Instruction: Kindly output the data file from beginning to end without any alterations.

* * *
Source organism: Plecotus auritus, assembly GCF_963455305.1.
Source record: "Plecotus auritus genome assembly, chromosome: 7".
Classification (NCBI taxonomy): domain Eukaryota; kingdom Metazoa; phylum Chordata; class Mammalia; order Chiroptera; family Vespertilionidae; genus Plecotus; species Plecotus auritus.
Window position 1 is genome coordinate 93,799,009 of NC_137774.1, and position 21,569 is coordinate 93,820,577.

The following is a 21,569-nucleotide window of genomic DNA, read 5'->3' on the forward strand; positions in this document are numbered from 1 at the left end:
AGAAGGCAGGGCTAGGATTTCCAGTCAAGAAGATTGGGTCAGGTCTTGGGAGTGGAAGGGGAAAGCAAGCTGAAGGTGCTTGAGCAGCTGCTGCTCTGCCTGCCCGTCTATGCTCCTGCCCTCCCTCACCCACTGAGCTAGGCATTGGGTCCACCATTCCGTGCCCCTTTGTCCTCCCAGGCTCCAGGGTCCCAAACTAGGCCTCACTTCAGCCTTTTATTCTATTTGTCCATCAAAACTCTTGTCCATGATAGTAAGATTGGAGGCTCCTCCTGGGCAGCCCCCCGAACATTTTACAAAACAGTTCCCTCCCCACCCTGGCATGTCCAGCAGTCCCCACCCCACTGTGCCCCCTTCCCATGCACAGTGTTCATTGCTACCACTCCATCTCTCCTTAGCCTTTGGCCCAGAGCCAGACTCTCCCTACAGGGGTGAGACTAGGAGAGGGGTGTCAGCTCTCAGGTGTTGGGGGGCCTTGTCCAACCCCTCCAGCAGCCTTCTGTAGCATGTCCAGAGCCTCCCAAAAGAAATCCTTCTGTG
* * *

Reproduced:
Source organism: Plecotus auritus, assembly GCF_963455305.1.
Source record: "Plecotus auritus genome assembly, chromosome: 7".
Classification (NCBI taxonomy): domain Eukaryota; kingdom Metazoa; phylum Chordata; class Mammalia; order Chiroptera; family Vespertilionidae; genus Plecotus; species Plecotus auritus.
Window position 1 is genome coordinate 93,799,009 of NC_137774.1, and position 21,569 is coordinate 93,820,577.

The following is a 21,569-nucleotide window of genomic DNA, read 5'->3' on the forward strand; positions in this document are numbered from 1 at the left end:
AGAAGGCAGGGCTAGGATTTCCAGTCAAGAAGATTGGGTCAGGTCTTGGGAGTGGAAGGGGAAAGCAAGCTGAAGGTGCTTGAGCAGCTGCTGCTCTGCCTGCCCGTCTATGCTCCTGCCCTCCCTCACCCACTGAGCTAGGCATTGGGTCCACCATTCCGTGCCCCTTTGTCCTCCCAGGCTCCAGGGTCCCAAACTAGGCCTCACTTCAGCCTTTTATTCTATTTGTCCATCAAAACTCTTGTCCATGATAGTAAGATTGGAGGCTCCTCCTGGGCAGCCCCCCGAACATTTTACAAAACAGTTCCCTCCCCACCCTGGCATGTCCAGCAGTCCCCACCCCACTGTGCCCCCTTCCCATGCACAGTGTTCATTGCTACCACTCCATCTCTCCTTAGCCTTTGGCCCAGAGCCAGACTCTCCCTACAGGGGTGAGACTAGGAGAGGGGTGTCAGCTCTCAGGTGTTGGGGGGCCTTGTCCAACCCCTCCAGCAGCCTTCTGTAGCATGTCCAGAGCCTCCCAAAAGAAATCCTTCTGTG